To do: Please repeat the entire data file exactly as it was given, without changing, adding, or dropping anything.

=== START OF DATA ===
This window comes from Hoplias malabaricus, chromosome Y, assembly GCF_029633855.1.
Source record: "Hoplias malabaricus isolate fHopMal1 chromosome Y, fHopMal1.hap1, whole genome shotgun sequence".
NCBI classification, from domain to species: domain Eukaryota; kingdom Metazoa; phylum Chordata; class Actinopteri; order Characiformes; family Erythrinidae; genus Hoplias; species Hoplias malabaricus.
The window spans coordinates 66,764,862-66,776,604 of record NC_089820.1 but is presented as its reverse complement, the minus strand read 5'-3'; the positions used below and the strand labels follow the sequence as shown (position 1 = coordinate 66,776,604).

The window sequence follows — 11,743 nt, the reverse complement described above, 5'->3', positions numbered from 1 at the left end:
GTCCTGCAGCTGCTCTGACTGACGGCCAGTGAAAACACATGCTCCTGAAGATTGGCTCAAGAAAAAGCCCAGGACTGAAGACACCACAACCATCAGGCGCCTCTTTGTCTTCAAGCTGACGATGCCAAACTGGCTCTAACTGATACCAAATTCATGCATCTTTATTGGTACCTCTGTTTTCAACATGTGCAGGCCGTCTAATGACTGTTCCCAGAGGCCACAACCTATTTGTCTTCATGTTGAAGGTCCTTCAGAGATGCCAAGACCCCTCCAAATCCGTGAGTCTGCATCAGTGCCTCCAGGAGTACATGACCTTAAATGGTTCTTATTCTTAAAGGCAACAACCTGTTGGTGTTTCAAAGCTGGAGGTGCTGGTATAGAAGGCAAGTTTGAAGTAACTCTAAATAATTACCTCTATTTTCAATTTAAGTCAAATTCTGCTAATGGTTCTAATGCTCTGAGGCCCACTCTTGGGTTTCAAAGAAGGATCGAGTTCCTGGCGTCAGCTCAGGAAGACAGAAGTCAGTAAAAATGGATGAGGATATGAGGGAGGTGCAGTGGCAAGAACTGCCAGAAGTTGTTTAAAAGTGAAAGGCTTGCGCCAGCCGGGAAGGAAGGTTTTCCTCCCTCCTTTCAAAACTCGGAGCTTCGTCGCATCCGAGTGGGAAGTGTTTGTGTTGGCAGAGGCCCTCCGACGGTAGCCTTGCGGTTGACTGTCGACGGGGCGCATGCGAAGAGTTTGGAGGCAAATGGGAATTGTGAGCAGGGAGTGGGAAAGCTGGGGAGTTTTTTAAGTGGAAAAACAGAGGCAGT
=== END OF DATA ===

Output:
This window comes from Hoplias malabaricus, chromosome Y, assembly GCF_029633855.1.
Source record: "Hoplias malabaricus isolate fHopMal1 chromosome Y, fHopMal1.hap1, whole genome shotgun sequence".
NCBI classification, from domain to species: domain Eukaryota; kingdom Metazoa; phylum Chordata; class Actinopteri; order Characiformes; family Erythrinidae; genus Hoplias; species Hoplias malabaricus.
The window spans coordinates 66,764,862-66,776,604 of record NC_089820.1 but is presented as its reverse complement, the minus strand read 5'-3'; the positions used below and the strand labels follow the sequence as shown (position 1 = coordinate 66,776,604).

The window sequence follows — 11,743 nt, the reverse complement described above, 5'->3', positions numbered from 1 at the left end:
GTCCTGCAGCTGCTCTGACTGACGGCCAGTGAAAACACATGCTCCTGAAGATTGGCTCAAGAAAAAGCCCAGGACTGAAGACACCACAACCATCAGGCGCCTCTTTGTCTTCAAGCTGACGATGCCAAACTGGCTCTAACTGATACCAAATTCATGCATCTTTATTGGTACCTCTGTTTTCAACATGTGCAGGCCGTCTAATGACTGTTCCCAGAGGCCACAACCTATTTGTCTTCATGTTGAAGGTCCTTCAGAGATGCCAAGACCCCTCCAAATCCGTGAGTCTGCATCAGTGCCTCCAGGAGTACATGACCTTAAATGGTTCTTATTCTTAAAGGCAACAACCTGTTGGTGTTTCAAAGCTGGAGGTGCTGGTATAGAAGGCAAGTTTGAAGTAACTCTAAATAATTACCTCTATTTTCAATTTAAGTCAAATTCTGCTAATGGTTCTAATGCTCTGAGGCCCACTCTTGGGTTTCAAAGAAGGATCGAGTTCCTGGCGTCAGCTCAGGAAGACAGAAGTCAGTAAAAATGGATGAGGATATGAGGGAGGTGCAGTGGCAAGAACTGCCAGAAGTTGTTTAAAAGTGAAAGGCTTGCGCCAGCCGGGAAGGAAGGTTTTCCTCCCTCCTTTCAAAACTCGGAGCTTCGTCGCATCCGAGTGGGAAGTGTTTGTGTTGGCAGAGGCCCTCCGACGGTAGCCTTGCGGTTGACTGTCGACGGGGCGCATGCGAAGAGTTTGGAGGCAAATGGGAATTGTGAGCAGGGAGTGGGAAAGCTGGGGAGTTTTTTAAGTGGAAAAACAGAGGCAGT